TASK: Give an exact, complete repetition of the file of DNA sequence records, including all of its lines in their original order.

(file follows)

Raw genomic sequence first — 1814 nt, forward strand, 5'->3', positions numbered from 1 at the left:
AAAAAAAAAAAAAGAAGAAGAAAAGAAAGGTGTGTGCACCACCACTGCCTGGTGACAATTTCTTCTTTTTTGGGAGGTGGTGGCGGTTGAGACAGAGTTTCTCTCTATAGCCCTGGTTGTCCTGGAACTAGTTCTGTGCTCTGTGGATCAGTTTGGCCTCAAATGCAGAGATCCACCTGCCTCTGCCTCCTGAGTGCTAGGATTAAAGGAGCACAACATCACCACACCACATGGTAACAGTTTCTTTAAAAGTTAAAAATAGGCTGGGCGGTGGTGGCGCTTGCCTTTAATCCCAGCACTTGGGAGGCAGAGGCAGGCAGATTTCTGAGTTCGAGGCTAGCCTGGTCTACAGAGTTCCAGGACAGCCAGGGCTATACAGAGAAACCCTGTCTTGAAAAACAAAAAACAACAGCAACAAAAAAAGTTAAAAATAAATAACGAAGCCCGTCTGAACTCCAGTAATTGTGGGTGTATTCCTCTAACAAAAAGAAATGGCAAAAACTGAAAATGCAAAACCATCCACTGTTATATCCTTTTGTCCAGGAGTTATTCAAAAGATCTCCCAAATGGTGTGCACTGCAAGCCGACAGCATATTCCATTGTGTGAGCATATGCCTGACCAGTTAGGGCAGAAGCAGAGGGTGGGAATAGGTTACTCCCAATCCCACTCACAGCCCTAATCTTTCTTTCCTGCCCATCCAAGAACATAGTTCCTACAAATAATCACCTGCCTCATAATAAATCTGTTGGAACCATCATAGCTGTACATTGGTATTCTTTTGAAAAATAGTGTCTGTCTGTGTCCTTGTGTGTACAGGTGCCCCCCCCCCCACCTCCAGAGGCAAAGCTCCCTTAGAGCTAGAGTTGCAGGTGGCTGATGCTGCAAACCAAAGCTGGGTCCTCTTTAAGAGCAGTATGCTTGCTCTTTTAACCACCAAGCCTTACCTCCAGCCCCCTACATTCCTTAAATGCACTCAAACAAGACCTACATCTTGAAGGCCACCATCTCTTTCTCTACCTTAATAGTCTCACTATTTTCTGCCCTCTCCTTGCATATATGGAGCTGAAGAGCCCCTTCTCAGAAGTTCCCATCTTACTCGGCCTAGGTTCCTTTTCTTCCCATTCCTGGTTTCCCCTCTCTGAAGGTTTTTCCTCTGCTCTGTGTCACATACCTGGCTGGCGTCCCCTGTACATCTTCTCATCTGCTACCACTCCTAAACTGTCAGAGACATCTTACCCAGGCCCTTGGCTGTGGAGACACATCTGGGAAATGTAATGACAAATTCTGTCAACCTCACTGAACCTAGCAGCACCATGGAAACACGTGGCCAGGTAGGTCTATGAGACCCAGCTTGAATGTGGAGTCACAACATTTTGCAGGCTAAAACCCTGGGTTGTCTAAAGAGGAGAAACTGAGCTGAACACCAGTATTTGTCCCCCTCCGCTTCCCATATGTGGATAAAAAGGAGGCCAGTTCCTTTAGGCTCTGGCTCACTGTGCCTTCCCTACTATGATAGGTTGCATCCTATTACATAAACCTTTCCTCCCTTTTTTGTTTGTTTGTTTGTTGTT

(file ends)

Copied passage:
Raw genomic sequence first — 1814 nt, forward strand, 5'->3', positions numbered from 1 at the left:
AAAAAAAAAAAAAGAAGAAGAAAAGAAAGGTGTGTGCACCACCACTGCCTGGTGACAATTTCTTCTTTTTTGGGAGGTGGTGGCGGTTGAGACAGAGTTTCTCTCTATAGCCCTGGTTGTCCTGGAACTAGTTCTGTGCTCTGTGGATCAGTTTGGCCTCAAATGCAGAGATCCACCTGCCTCTGCCTCCTGAGTGCTAGGATTAAAGGAGCACAACATCACCACACCACATGGTAACAGTTTCTTTAAAAGTTAAAAATAGGCTGGGCGGTGGTGGCGCTTGCCTTTAATCCCAGCACTTGGGAGGCAGAGGCAGGCAGATTTCTGAGTTCGAGGCTAGCCTGGTCTACAGAGTTCCAGGACAGCCAGGGCTATACAGAGAAACCCTGTCTTGAAAAACAAAAAACAACAGCAACAAAAAAAGTTAAAAATAAATAACGAAGCCCGTCTGAACTCCAGTAATTGTGGGTGTATTCCTCTAACAAAAAGAAATGGCAAAAACTGAAAATGCAAAACCATCCACTGTTATATCCTTTTGTCCAGGAGTTATTCAAAAGATCTCCCAAATGGTGTGCACTGCAAGCCGACAGCATATTCCATTGTGTGAGCATATGCCTGACCAGTTAGGGCAGAAGCAGAGGGTGGGAATAGGTTACTCCCAATCCCACTCACAGCCCTAATCTTTCTTTCCTGCCCATCCAAGAACATAGTTCCTACAAATAATCACCTGCCTCATAATAAATCTGTTGGAACCATCATAGCTGTACATTGGTATTCTTTTGAAAAATAGTGTCTGTCTGTGTCCTTGTGTGTACAGGTGCCCCCCCCCCCACCTCCAGAGGCAAAGCTCCCTTAGAGCTAGAGTTGCAGGTGGCTGATGCTGCAAACCAAAGCTGGGTCCTCTTTAAGAGCAGTATGCTTGCTCTTTTAACCACCAAGCCTTACCTCCAGCCCCCTACATTCCTTAAATGCACTCAAACAAGACCTACATCTTGAAGGCCACCATCTCTTTCTCTACCTTAATAGTCTCACTATTTTCTGCCCTCTCCTTGCATATATGGAGCTGAAGAGCCCCTTCTCAGAAGTTCCCATCTTACTCGGCCTAGGTTCCTTTTCTTCCCATTCCTGGTTTCCCCTCTCTGAAGGTTTTTCCTCTGCTCTGTGTCACATACCTGGCTGGCGTCCCCTGTACATCTTCTCATCTGCTACCACTCCTAAACTGTCAGAGACATCTTACCCAGGCCCTTGGCTGTGGAGACACATCTGGGAAATGTAATGACAAATTCTGTCAACCTCACTGAACCTAGCAGCACCATGGAAACACGTGGCCAGGTAGGTCTATGAGACCCAGCTTGAATGTGGAGTCACAACATTTTGCAGGCTAAAACCCTGGGTTGTCTAAAGAGGAGAAACTGAGCTGAACACCAGTATTTGTCCCCCTCCGCTTCCCATATGTGGATAAAAAGGAGGCCAGTTCCTTTAGGCTCTGGCTCACTGTGCCTTCCCTACTATGATAGGTTGCATCCTATTACATAAACCTTTCCTCCCTTTTTTGTTTGTTTGTTTGTTGTT